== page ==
Joshua Reviews Richard Linklater’s Before Midnight [SXSW 2013 Review]

beforemidnight

Film sequels may be as popular and ever present as any type of feature film, but very few arrive with as much anticipation and expectations as the latest entry in Richard Linklater’s Before series. Coming off of films like Before Sunrise and Before Sunset, director Linklater took his sweet time giving us a brand new tale in the lives of Jesse and Celine, and the film world couldn’t be better off for it.

With an uproarious debut at this year’s Berlin and Sundance Film Festivals, Austin’s SXSW Film Festival took in its native son’s latest effort, and it may be the final nail in the coffin for arguably the greatest trilogy ever seen on the big screen.

Nine years after the events of the last film, we find Celine and Jesse in the throes of love, with two children of their own. However, when Jesse must say goodbye to his son from a different mother, Henry, once again, the relationship takes one body blow after another. We become privy to a relationship on the brink, and what follows may culminate in one of 2013’s most powerful feature films, and easily one of the greatest “third films” in any series ever made.

First off, the best compliment that can be owed to a film like this is that it feels unlike anything any trilogy has ever seen. Entirely a stand alone film, there are moments where past knowledge of these characters weighs heavily, but for anyone seeing this film as the first one involving these two characters, it will be just as powerful and just as thought provoking.

Featuring long and beautifully framed shots of nothing but dialogue, the film’s narrative tension comes entirely from these two and their relationship. The blend of humor and drama is startling, with Linklater’s hands being all over this picture. Reminiscent of Linklater at his absolute best, the film relies entirely upon his beautiful compositions and the performances of its two leads.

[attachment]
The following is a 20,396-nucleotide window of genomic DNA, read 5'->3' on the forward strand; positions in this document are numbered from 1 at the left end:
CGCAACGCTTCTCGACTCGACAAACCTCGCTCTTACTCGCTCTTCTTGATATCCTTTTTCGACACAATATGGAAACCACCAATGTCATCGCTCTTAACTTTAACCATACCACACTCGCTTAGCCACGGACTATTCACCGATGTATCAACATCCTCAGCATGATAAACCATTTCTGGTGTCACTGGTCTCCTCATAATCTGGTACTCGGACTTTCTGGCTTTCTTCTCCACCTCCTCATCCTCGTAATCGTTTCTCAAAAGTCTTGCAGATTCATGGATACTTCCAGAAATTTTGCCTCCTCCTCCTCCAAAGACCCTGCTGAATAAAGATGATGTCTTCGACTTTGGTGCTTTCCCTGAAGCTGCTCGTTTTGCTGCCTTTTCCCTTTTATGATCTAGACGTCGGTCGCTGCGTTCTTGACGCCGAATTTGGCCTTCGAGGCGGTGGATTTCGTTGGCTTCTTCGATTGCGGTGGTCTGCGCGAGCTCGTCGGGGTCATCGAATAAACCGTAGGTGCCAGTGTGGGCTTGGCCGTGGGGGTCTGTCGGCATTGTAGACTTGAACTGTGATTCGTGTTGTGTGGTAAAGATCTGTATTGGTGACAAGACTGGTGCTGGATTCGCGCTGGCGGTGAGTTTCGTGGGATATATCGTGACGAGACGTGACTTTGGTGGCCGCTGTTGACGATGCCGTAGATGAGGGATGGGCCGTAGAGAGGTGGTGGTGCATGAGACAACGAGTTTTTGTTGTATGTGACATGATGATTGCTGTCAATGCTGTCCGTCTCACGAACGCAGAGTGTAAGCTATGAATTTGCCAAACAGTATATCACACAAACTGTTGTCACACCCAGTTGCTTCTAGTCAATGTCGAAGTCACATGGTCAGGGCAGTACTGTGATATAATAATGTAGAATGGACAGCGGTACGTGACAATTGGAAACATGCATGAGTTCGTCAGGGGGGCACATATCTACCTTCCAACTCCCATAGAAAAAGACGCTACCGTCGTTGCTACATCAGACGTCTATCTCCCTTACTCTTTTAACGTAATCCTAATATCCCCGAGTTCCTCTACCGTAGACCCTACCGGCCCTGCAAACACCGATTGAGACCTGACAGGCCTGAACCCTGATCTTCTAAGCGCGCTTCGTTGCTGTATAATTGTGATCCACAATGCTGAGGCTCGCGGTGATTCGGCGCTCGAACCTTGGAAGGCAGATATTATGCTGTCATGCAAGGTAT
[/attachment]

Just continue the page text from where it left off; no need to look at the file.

Both Ethan Hawke and Julie Delpy are stunning. There is such a sense of ease here, that you feel as though these characters never truly leave these two performers. Their chemistry together is absolutely fantastic, and for those with knowledge of the previous pictures, the strength of their interchanges only heighten. You have Hawke as Jesse, a writer with a penchant to write too much about his own personal life, and Delpy as Celine, a mother of twins who is unsure of how Jesse’s past relationships, and his son, will weigh upon their time spent together. With their performances given the brunt of the heavy lifting here, their ability to carry this picture with such power and ease proves that both are still some of today’s most intriguing actors.

However, Linklater still is as much a star as either of his two leads. Pairing his Ozu-like frames with luscious photography from Christos Voudouris, Before Midnight consists of only a handful of sequences broken up by a collection of actual shots, in one of the most quiet and moving bits of filmmaking 2013 has offered us yet. Touching on modern romances with deftness not felt in quite some time, the film is utterly heartbreaking, life affirming and charming all in the guise of a quaint drama.

Before Midnight, by itself, is one of the best films 2013 has given us to this point, if not its very crowning achievement. However, within the body of Linklater’s series here, it proves to be one of the best cappers to any franchise ever made. And more over, if this trilogy were to end at this moment (which I could, but it has room to continue, obviously) it will stand as arguably the greatest trilogy in film history. A breathtaking meditation on modern relationships, love and how time changes all, Before Midnight is as great a film as Linklater has ever made, and re-affirms him as one of today’s foremost filmmakers.

More from Joshua Brunsting

Joshua Reviews John Cassavetes’ A Woman Under The Influence [Blu-ray Review]

Five Films jumps forward and into color, highlighting one of Cassavetes' best...
Read More